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Sutton, Tomlin Expected Bills’ Fourth Quarter 4th Down Play, Which Was Blast From Past

Pittsburgh Steelers cornerback Cameron Sutton had a strong game on Sunday in the team’s Week 1 road win against the Buffalo Bills, and that performance included him making a key stop on a fourth and one running play from the 41-yard-line with 13:46 left in the fourth quarter. Sutton tackled Bills running back Matt Breida for a loss of seven yards on that toss that included a fullback being in the game. After the game was over, Sutton talked about that key play he thwarted.

“Yeah, obviously, fourth and one, fourth and short, some things obviously practice scenarios that we’ve seen obviously throughout the week,” Sutton said after the game when asked about that key fourth down stop. “That’s something that, not necessarily that play but kind of just getting a feel for the sense of the game. Obviously, they put some fullback belly on tape early in the year and obviously last year and over the years. And just kind of recognizing the play, you know what I mean? Trying to get a speed guy out in space, you know, why everybody’s crashed down in the middle. And I’m just able to read and react, get to him before he got started. And I just made a play.”

Sutton saying that the Bills put that fullback belly play down on tape earlier in the year means that he must have seen something during the preseason. As it turns out, a quick run through of the Bills’ All-22 tape from their preseason game against the Chicago Bears shows them using that formation and play type a few times. The Bills scored on both of those plays, with one of them being a fourth and one toss to running back Devin Singletary. The other touchdown out of that formation was a handoff to fullback Reggie Gilliam, and that play included a fake toss to the running back after the give.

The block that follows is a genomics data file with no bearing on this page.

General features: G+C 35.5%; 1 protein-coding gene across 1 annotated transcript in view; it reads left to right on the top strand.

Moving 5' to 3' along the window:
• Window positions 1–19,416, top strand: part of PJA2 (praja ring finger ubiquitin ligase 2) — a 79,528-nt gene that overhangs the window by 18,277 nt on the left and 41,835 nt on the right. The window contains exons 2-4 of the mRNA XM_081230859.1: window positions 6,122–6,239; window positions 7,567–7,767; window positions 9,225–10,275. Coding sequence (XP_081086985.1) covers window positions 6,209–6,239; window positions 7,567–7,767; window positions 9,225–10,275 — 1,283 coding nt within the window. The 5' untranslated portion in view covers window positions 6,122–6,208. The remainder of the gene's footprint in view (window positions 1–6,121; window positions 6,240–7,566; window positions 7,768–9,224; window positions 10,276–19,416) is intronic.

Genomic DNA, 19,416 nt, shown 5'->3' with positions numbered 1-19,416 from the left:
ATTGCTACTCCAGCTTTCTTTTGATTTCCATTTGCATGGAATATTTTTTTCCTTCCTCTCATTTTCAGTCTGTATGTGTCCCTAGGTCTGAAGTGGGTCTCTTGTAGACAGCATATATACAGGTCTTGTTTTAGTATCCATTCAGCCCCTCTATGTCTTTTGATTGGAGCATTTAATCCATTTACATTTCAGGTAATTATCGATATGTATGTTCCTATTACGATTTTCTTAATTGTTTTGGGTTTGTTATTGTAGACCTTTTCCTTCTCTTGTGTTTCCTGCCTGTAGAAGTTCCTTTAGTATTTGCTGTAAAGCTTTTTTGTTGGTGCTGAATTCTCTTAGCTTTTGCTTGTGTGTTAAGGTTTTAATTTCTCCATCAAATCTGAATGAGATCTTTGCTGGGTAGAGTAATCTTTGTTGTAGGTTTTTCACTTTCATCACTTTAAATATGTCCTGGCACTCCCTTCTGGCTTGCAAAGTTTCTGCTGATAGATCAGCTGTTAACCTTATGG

So, the differences between what the Bills ran during the preseason against the Bears and what they ran on Sunday against the Steelers? Well, for starters, against the Steelers, the Bills motioned the left wide receiver in tighter to the formation, and that brought Sutton closer to quarterback. The fullback also went left at the snap along with the running back. This play looks like it included some shenanigans in it, as in quarterback Josh Allen maybe pretending to a sneak up the middle. Even the fullback looks like he is playing along with the Allen fake of something and going half-speed.

As it turns out, the Bills may have gone way back to 2004 to revive the play they ran on Sunday on fourth and one against the Steelers. Look at the instance that was discovered below after the Sunday night game. That 2004, a pitch to running back Willis McGahee resulted in a 30-yard-touchdown.

It really makes you wonder if the Bills would have been better served to run the same toss they did against the Bears and without the wide receiver motioning in. Had they done that and had the play fake went to the fullback up the belly, I wonder if Sutton would’ve been able to make this stop short of the chains.

Sometimes play callers get too cute and I think Sunday we saw the Bills fall victim of that. Sutton did a great job of sniffing out that fourth and one play call early in the fourth quarter of Sunday’s game, and it would up being a huge turning point in the contest as the Steelers’ offense took over on downs and ultimately drove the field for a go-ahead score.

After the game, like Sutton, Steelers head coach Mike Tomlin was asked about the big fourth down stop, and he told the media that they expected the Bills offense might try something like that due to what they showed during the preseason.

“It was just something that we anticipated,” Tomlin said. “They had gotten in that structure a bunch, four or five times in the preseason, just giving the dive to the fullback. So, we figured that that would be the next phase of it to fake that dive to the fullback and flip that ball out there to them. We talked about it, but you can’t take anything away from [Cam] Sutton, the guy I think that made the play. Just a really aware play and a big-time football play.”

A big-time football play indeed and one that was likely made because of great tape study this past week by both Sutton and Tomlin.

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